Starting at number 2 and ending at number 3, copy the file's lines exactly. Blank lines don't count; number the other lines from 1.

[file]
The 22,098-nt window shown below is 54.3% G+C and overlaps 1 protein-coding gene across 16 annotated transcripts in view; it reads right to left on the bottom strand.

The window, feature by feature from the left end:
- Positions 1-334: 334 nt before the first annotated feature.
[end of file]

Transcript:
The window, feature by feature from the left end:
- Positions 1-334: 334 nt before the first annotated feature.